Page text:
The idea was to make Lydia and Ariane not be fans of Rachel’s sister and that would cause a rift you the PC had to fix. I could never get it to work.

Now my idea involves (for now at least) Trish, Rachel’s model/clothing designer friend from Duquesne. Someone new to meet and get to know.


You (may play as male PC from DA/SITA, male or female PC from AiP, or a new Male/Female character)
You move in as a roommate to Ariane, Rachel and Trish. Ariane and Rachel are kind of a couple but they are having problems.

At first you have conversations to get to know them (introduction to each), then randomly one two or all three are available to talk in various conversations. You can choose thing to get them to like you or dislike you in these conversations.

Solo conversations can lead to invites on dates or invites to their job. If all three of you are present, maybe you play a card game at the table (I’m thinking crazy 8s, cards against humanity, and/or hearts depending on how ambitious I feel.)

Job invites leads to puzzles, dates leads to potential romance — all activities have a sci-fi theme. There are also gifts you can buy for each (a common trope in harem dating games)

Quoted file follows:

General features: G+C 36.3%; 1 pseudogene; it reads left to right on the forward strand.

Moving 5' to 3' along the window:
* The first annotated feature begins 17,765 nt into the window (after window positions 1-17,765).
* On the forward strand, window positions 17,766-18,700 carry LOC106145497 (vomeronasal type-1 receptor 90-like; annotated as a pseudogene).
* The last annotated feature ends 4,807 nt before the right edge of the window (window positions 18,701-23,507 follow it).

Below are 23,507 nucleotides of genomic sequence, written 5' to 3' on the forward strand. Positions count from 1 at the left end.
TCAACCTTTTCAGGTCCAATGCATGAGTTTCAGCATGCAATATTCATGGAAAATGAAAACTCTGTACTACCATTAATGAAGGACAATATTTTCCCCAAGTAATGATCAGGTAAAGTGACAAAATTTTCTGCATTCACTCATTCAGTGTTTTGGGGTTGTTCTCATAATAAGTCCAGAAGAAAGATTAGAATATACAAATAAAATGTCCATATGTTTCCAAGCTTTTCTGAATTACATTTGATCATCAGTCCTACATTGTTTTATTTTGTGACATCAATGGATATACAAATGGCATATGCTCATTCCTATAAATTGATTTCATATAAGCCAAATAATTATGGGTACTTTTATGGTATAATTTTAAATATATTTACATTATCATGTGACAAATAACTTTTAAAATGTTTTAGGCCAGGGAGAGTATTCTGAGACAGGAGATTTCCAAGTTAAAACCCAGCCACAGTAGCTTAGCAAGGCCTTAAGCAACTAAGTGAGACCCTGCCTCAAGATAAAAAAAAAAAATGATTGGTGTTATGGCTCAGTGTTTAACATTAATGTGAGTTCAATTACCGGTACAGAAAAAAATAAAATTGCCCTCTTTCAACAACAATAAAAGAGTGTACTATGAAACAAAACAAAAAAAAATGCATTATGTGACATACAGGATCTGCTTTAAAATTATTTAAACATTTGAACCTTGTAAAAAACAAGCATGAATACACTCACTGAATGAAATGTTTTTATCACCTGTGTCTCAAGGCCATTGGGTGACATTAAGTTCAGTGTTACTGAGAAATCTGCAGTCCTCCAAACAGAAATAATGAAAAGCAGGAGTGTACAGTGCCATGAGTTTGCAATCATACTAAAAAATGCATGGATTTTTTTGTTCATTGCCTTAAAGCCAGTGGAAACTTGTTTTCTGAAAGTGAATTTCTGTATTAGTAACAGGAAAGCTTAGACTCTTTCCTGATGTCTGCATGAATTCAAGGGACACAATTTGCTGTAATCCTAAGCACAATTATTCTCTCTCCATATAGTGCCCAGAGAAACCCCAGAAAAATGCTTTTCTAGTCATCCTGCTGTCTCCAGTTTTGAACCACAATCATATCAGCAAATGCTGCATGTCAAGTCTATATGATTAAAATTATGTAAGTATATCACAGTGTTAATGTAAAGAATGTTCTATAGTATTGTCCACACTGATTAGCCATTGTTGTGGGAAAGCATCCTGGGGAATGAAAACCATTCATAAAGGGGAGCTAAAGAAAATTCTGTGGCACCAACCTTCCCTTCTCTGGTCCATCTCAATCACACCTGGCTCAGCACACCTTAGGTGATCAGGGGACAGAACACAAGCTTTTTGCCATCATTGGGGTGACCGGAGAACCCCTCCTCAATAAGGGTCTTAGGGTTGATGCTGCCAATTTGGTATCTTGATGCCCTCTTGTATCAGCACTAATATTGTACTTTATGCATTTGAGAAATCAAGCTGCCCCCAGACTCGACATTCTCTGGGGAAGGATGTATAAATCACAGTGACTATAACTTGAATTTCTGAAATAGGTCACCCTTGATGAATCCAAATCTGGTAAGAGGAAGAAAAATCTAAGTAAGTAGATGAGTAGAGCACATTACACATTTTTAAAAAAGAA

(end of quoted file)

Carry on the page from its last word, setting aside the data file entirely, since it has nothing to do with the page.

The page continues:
Eventually, it ends in one of four ways: 1. Ariane is finally your girlfriend, 2. Rachel is now your girlfriend, 3. Ariane and Rachel reconcile and all three are your friends (Trish is not girlfriend material), 4. You are kicked out of the house because nobody likes you.

What went wrong with this plan?

Life went wrong. First the “Black Lives Matter” stuff happened in June of 2020, and Trish got booted from the house in favor of Maya, an African American character who studied philosophy, giving a person to talk to about what’s going on in this fictional world.

Second, the politicization of the Covid-19 pandemic kind of forced me to make the game about politics. Ultimately this game became therapeutic for me, an opportunity to release some pent up frustration with American politics. So I added political intrigue to my sci-fi romance game, making it a real mess of genres, that is likely to make it less popular.

But I decided I don’t care. I know that the politics of this game is going to be its biggest negative. Creativity is based on emotion, and during the year 2020, politics is what drove my emotions.

The Job Game

The game where you have to get a job and as you train you can get in better jobs, was inspired by April 2020 when unemployment jumped to 20%. Talk about higher unemployment benefits or basic income boosting the economy got me thinking along those lines.

Training would take weeks IRL, but this is just a game, and I made adding new skills as quick and easy as your typical RPG adds skills as you level up.